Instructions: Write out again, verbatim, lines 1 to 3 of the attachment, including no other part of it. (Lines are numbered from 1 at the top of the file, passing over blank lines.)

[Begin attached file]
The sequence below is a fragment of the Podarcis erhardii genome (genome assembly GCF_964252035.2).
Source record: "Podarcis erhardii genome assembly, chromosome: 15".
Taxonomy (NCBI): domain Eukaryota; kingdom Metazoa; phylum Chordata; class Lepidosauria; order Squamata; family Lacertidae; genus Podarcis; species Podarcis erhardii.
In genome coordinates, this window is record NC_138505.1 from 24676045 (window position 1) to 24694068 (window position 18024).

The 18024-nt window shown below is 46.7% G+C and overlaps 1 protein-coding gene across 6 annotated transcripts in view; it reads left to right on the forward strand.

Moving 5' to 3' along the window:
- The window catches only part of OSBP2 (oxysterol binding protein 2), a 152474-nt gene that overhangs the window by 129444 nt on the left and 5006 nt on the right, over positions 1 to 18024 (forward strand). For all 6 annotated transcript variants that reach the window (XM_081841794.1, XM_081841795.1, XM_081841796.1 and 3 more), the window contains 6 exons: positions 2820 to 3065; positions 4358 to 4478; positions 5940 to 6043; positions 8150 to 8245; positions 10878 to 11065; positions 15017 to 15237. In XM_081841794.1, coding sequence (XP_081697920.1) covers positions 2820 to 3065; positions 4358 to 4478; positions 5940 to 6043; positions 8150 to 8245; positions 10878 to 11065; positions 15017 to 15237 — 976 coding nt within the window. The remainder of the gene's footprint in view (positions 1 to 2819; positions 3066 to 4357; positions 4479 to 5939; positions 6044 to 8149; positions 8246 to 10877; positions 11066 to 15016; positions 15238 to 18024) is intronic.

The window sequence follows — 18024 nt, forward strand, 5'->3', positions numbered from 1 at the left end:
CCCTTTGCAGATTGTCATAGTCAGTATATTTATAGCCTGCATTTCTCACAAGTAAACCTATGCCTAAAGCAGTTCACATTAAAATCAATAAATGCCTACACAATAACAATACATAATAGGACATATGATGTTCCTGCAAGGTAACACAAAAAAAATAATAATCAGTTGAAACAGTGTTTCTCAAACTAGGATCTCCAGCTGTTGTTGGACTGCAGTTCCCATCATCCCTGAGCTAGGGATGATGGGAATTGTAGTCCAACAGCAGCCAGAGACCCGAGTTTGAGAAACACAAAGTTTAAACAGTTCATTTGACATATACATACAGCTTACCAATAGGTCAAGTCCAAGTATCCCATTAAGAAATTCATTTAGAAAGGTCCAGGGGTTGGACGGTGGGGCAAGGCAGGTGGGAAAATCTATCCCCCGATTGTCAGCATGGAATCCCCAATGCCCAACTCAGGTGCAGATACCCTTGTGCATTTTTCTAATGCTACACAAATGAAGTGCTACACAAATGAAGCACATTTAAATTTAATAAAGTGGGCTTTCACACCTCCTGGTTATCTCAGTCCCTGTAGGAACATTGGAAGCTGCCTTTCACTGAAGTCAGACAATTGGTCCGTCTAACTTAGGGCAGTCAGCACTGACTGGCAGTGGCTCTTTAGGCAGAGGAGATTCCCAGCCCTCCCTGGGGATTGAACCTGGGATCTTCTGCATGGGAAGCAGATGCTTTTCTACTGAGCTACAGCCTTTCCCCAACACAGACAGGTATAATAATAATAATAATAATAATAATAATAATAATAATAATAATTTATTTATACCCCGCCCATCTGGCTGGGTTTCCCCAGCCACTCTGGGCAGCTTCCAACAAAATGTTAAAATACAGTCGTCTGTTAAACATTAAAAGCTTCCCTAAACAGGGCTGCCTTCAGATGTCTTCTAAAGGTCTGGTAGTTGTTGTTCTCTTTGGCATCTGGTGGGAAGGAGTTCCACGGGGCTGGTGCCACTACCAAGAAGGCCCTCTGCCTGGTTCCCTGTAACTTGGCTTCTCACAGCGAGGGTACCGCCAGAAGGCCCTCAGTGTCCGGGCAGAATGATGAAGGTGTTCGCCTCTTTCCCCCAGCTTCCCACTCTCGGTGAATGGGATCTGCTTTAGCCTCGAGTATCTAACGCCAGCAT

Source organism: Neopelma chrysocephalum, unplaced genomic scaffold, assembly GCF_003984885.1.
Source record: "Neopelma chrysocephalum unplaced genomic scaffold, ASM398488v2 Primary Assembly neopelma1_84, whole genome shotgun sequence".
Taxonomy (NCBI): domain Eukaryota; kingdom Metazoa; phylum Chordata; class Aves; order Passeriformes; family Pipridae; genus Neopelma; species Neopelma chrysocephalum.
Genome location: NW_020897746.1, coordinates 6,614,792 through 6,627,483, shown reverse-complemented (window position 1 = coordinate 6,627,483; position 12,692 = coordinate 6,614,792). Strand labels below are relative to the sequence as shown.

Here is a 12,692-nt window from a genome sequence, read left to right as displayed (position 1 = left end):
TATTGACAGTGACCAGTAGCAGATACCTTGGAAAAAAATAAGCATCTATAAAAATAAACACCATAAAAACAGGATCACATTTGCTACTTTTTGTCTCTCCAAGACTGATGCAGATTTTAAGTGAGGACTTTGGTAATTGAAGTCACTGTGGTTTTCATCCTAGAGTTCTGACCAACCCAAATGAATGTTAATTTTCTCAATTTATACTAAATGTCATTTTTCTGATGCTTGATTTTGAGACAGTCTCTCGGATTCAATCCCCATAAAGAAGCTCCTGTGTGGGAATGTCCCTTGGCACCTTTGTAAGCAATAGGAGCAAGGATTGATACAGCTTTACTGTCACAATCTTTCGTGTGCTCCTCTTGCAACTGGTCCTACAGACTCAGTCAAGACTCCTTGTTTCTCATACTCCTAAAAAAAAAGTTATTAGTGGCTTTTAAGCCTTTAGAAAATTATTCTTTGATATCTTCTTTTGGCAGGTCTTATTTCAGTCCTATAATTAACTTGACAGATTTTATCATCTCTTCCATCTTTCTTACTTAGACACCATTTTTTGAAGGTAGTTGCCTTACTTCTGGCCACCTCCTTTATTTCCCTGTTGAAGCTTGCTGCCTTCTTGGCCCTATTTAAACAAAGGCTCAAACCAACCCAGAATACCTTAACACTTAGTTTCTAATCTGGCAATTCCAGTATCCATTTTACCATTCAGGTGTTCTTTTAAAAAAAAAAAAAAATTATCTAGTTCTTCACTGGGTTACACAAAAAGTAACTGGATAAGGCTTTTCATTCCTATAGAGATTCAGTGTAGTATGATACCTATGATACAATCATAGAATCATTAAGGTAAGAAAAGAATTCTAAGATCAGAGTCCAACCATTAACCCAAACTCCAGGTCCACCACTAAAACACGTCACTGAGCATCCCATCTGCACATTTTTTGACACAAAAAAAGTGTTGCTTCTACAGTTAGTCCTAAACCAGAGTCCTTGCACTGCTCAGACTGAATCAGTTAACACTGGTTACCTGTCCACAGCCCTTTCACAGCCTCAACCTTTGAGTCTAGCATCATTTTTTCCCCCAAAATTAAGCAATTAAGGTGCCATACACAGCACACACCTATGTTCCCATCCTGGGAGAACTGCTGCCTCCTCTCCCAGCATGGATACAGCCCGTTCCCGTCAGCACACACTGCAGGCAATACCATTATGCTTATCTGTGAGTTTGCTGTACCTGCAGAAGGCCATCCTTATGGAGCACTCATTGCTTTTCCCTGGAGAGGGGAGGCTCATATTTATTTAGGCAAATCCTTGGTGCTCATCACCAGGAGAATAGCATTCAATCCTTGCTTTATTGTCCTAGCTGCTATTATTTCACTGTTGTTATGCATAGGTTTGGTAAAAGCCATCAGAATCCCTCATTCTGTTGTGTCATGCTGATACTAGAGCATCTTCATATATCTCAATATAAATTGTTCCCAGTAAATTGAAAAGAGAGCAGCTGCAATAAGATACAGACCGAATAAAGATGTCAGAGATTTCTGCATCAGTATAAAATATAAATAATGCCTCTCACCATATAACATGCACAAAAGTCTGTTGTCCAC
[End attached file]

The sequence below is a fragment of the Podarcis erhardii genome (genome assembly GCF_964252035.2).
Source record: "Podarcis erhardii genome assembly, chromosome: 15".
Taxonomy (NCBI): domain Eukaryota; kingdom Metazoa; phylum Chordata; class Lepidosauria; order Squamata; family Lacertidae; genus Podarcis; species Podarcis erhardii.